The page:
An over-the-counter anti-diarrhea drug is being consumed by opioid addicts in the United States. Research shows how two patients died after overdosing Imodium, which contains loperamide as a primary component. Study details were published in Annals of Emergency Medicine.

Lead study author William Eggleston, PharmD, of the Upstate New York Poison Center, said Imodium is very easy to obtain. The low-cost drug has an over-the-counter legal status. Its lack of social stigma enhances its potential for abuse, he said.

Imodium multi Symptom Relief Caplets control symptoms of diarrhea plus bloating, pressure, and cramps commonly referred to as gas. Image courtesy of Amazon.

“People looking for either self-treatment of withdrawal symptoms or euphoria are overdosing on loperamide with sometimes deadly consequences. Loperamide is safe in therapeutic doses but extremely dangerous in high doses.” Eggleston said in a press release, issued on May, by the American College of Emergency Physicians.

After overdoses, the over-the-counter antidiarrheal depresses the central nervous system and the respiratory system, the study said. Over the last decade, physicians have found a relationship between loperamide abuse and cardiac dysrhythmias.

The paper explains that two U.S. patients who were addicted to opioids had to call emergency services after overdosing loperamide. They were treated with cardiopulmonary resuscitation, naloxone and standard Advanced Cardiac Life Support.

However, both patients passed away. From 1999 to 2014, more than 165,000 people have died in the country as a consequence of overdoses linked to prescription opioids, said the Centers for Disease Control and Prevention (CDC).

Why are opioid-addicted patients interested in loperamide?

According to web-forums, people use Imodium to self-treat opioid abstinence. Users also mentioned using the drug due to its euphoric properties. The Upstate New York Poison Center said that calls related to loperamide overdose have been increasing, since 2011.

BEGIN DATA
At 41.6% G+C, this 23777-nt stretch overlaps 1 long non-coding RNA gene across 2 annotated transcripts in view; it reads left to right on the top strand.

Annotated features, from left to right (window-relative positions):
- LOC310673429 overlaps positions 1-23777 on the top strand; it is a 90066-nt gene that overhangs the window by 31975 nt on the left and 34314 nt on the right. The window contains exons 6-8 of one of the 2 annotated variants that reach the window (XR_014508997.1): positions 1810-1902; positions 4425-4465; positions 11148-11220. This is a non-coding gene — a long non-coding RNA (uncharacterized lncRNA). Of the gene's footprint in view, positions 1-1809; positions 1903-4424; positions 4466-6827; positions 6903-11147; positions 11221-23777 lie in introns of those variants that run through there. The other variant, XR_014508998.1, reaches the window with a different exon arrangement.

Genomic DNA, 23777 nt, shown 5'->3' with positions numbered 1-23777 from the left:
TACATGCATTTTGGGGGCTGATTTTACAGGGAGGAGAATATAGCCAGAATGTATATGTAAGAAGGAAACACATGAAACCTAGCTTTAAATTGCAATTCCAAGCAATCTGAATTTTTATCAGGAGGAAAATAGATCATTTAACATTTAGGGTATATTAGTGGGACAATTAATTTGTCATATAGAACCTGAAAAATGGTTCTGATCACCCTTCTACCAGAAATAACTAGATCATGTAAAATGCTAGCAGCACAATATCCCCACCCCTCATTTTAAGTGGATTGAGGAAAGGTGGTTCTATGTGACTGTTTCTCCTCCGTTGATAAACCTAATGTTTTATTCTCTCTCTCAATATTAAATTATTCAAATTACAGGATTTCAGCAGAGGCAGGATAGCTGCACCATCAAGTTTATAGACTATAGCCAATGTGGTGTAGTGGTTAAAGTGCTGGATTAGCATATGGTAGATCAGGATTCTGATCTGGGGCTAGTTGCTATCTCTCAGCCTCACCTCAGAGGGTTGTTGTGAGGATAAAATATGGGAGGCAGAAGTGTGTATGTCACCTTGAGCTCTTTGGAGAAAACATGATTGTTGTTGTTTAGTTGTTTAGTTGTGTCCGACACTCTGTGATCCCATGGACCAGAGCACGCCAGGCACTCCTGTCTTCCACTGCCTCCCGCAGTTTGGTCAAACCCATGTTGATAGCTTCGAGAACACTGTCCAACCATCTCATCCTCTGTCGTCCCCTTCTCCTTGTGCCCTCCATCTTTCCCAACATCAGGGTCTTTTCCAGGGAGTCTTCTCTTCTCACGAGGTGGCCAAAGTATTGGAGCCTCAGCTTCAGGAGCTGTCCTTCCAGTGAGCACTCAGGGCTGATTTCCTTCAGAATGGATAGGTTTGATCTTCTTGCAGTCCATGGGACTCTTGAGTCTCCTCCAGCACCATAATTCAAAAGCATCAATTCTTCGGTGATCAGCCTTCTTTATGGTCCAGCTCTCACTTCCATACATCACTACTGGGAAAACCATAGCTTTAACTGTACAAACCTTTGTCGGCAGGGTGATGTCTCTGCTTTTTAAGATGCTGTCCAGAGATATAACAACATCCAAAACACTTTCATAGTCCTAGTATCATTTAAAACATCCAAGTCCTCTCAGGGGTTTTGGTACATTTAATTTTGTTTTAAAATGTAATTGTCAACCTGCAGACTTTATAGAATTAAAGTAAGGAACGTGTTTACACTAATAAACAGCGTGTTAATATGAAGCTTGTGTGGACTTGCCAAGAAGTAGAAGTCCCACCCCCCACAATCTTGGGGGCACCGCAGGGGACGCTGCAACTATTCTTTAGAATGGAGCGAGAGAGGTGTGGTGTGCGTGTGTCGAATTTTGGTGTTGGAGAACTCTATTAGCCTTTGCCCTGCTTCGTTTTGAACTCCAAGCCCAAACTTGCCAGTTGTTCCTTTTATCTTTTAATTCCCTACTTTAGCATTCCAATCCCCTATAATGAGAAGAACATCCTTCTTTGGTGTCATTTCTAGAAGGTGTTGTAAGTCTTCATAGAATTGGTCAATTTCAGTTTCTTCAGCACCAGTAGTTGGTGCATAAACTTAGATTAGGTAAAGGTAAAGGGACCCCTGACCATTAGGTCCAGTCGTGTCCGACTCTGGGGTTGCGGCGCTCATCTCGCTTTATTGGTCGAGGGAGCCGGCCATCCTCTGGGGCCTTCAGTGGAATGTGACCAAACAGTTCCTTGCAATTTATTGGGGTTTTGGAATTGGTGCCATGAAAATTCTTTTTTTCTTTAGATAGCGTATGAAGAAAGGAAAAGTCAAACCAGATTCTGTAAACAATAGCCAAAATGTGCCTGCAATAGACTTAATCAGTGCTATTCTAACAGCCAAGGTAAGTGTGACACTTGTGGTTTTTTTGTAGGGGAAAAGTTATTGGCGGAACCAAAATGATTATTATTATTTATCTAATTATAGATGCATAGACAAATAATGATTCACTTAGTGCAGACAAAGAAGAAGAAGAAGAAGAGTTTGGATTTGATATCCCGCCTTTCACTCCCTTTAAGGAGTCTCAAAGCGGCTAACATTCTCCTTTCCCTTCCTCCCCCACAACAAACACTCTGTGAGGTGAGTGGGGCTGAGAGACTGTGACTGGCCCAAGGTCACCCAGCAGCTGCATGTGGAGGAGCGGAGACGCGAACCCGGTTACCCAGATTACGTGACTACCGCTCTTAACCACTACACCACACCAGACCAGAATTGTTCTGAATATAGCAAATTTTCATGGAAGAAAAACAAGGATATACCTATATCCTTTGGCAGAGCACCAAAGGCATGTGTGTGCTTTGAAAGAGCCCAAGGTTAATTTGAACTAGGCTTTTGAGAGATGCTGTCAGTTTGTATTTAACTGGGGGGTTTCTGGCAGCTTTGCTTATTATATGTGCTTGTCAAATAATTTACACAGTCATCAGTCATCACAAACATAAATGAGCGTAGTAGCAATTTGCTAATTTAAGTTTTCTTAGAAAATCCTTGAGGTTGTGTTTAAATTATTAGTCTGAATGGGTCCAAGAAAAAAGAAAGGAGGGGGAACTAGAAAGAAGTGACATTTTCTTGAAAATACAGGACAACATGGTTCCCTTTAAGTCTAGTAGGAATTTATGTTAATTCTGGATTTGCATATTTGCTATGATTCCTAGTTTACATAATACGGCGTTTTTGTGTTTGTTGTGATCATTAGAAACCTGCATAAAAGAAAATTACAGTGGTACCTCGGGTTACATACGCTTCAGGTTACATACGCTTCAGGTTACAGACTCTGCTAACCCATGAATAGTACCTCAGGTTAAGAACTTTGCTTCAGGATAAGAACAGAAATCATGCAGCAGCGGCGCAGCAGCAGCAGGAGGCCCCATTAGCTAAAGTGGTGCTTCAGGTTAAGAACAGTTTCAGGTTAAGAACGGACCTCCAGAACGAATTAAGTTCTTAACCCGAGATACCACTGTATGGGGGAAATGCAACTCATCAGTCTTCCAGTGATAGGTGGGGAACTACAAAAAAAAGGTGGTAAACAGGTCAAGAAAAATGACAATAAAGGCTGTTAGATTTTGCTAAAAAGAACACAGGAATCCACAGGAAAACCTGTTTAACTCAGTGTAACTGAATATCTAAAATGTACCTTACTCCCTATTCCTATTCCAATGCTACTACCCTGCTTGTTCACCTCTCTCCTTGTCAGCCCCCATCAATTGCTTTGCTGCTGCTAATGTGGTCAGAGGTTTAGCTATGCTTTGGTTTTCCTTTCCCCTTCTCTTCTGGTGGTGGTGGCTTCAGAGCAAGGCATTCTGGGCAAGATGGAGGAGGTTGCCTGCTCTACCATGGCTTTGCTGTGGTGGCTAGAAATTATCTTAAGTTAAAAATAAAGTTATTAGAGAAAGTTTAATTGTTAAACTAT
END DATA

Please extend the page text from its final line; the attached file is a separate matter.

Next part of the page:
Dr. Eggleston explained that growing segments of opioid-addicted patients are looking for new alternatives. Opioid medication is being limited by new legislation and regulations. He said that health care providers should pay attention to loperamide abuse, and its links to cardiac toxicity.

What happened to patients that died due to loperamide overdose?

A 24-year-old man was found unresponsive in his home, with seizurelike activity, said researchers of the study. He reportedly consumed six boxes of loperamide. When he arrived in the emergency room, he was pulseless and apneic. Autopsy reports said he had been abusing loperamide.

Researchers said another man who was 39 years old, collapsed in his home as a consequence of loperamide abuse. According to family reports, when buprenorphine was discontinued, he started self-treating his addiction with the antidiarrheal.

The impact of opioids in the United States

165,000 Americans died from overdoses of prescription opioids, between 1999 to 2014. “Opioid prescribing continues to fuel the epidemic”, said the CDC. Statistics demonstrate that half of all opioid overdose-related deaths are caused by a prescription medicine. 

The most common prescription drugs related to opioid overdose are methadone, oxycodone, and hydrocodone. The Obama’s administration  has requested $1.1 billion to the Congress to offer addiction treatments to Americans.

“When you look at the staggering statistics in terms of lives lost, productivity impacted, cost to communities, costs to families, it has to be something that has to be right up there at the top of our radar screen,” President Obama said at the National Rx Drug Abuse and Heroin Summit in March. 

Source: American College of Emergency Physicians